- The Trump administration's policy in the Middle East is to reward allies and not enemies, said Morgan Ortagus, spokeswoman of the U.S. State Department.
- The U.S. on Saturday unilaterally restored United Nations' sanctions on Iran and imposed more of its own sanctions on Tehran on Monday.
- Those moves by the U.S. against Iran came as President Donald Trump tries to bolster his image as a champion for stability in the Middle East ahead of the November presidential election.
SINGAPORE — The U.S. policy in the Middle East is to reward allies and not enemies, a spokeswoman of the U.S. State Department said, as Washington sought to increase pressure on Iran to give up its nuclear program.
"We have embarked on a policy in this administration, to reward and to embolden the Gulf Arab, our allies ... to embolden Israel, and to not reward an enemy," spokeswoman Morgan Ortagus told CNBC's Hadley Gamble on Wednesday.
President Donald Trump's administration upped the pressure on Iran in the last few days.
Washington on Saturday unilaterally restored United Nations' sanctions on Tehran — a process questioned by other members of the U.N. Security Council. The U.S. also imposed more of its own sanctions against Iran on Monday.
"Our maximum economic pressure campaign remains but remember, President Trump has said that he wants a peaceful resolution with Iran and he has said that he's willing to negotiate for a new and better deal," said Ortagus.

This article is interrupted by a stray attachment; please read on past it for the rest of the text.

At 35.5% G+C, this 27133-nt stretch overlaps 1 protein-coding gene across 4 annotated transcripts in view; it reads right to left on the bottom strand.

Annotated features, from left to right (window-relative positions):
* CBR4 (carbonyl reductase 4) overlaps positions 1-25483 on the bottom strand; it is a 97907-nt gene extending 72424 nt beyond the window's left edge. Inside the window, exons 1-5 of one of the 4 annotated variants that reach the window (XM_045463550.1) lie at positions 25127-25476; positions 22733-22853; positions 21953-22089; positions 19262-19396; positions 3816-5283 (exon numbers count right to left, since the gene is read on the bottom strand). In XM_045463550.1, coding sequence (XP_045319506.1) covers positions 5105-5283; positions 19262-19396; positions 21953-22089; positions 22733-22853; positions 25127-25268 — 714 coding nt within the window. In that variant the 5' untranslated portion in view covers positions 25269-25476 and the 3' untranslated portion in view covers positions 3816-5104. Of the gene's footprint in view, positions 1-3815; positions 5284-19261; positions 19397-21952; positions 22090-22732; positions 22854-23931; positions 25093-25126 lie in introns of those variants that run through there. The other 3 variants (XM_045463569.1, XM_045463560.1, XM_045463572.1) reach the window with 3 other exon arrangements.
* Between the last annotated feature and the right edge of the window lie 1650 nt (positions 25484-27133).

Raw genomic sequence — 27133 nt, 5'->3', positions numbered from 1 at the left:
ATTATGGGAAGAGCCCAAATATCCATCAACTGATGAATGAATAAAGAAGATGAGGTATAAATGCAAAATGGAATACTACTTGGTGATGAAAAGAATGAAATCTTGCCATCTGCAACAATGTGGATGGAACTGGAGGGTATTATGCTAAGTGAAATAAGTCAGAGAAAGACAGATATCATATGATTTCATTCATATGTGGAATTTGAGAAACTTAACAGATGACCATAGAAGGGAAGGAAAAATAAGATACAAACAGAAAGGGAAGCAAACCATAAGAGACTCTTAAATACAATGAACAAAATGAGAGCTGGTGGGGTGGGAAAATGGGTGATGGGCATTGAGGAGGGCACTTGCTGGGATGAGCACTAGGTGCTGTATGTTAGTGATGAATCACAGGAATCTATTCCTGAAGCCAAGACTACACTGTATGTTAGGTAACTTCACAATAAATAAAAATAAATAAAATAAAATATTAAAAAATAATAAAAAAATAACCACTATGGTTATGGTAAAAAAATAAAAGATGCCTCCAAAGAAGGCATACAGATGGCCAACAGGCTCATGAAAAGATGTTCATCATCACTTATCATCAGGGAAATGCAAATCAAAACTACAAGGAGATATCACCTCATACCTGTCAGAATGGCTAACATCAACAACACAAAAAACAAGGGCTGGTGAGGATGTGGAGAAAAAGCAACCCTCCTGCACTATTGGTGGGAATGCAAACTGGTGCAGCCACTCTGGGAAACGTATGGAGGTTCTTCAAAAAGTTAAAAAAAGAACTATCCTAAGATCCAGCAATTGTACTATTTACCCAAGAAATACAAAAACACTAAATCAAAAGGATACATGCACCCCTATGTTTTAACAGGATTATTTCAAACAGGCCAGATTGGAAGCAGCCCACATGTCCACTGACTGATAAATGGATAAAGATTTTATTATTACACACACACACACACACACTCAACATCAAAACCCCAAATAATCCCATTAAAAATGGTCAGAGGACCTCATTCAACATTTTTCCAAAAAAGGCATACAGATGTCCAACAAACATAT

"So peace and diplomacy remains on the table anytime the regime and Iran would like to take us up on it," she added.
Tensions between the U.S. and Iran mounted after Trump unilaterally withdrew two years ago from the landmark Iran nuclear deal — the Joint Comprehensive Plan of Action (JCPOA).
The agreement was signed in 2015 between Iran and the five permanent members of the U.N. Security Council — China, France, Russia, the United Kingdom, and the U.S. — plus Germany. It was aimed at curbing the regime's nuclear program in exchange for the lifting of sanctions.
Trump described the agreement, which was negotiated during the Obama administration, as the "worst deal ever."
Ortagus said "one of the fundamental flaws" of the 2015 agreement was Iran directing "billions of dollars in sanctions relief" to developing missiles — instead of improving the lives of the country's middle class.
U.S.-Iran relations deteriorated further in January, when a U.S. drone strike killed Qasem Soleimani, a top Iranian military commander. Experts had warned that Soleimani's death would escalate tensions between Washington and Tehran, as well as further destabilize the Middle East.
The latest U.S. moves against Iran came as Trump tries to bolster his image as a champion for stability in the Middle East ahead of the November presidential election. Over the last few weeks, the U.S. brokered deals for the United Arab Emirates and Bahrain to establish normal diplomatic relations with Israel — a development praised by some experts.
But reports had emerged that the UAE may have agreed to normalize ties with Israel so that it can buy F-35 fighter jets from the U.S. The U.S. is committed to help Israel maintain a "qualitative military edge" over its neighbors, so sales of more advanced military equipment to other Gulf states require more extensive considerations.
Israeli Prime Minister Benjamin Netanyahu had suggested that he'll likely push back on any such potential deals. But Reuters reported that the U.S. and the UAE were working toward an initial agreement on the sale of the F-35 jets by December.
Ortagus told CNBC said that the U.S. could balance selling military equipment to the UAE and its commitment to Israel.
"We believe that there's a way for us to work with the UAE to make sure that they have the equipment that they need, while also respecting and maintaining QME and I think we'll see what happens," she said.
"But we have to consult with the Congress. there's ... a lot of parties involved here."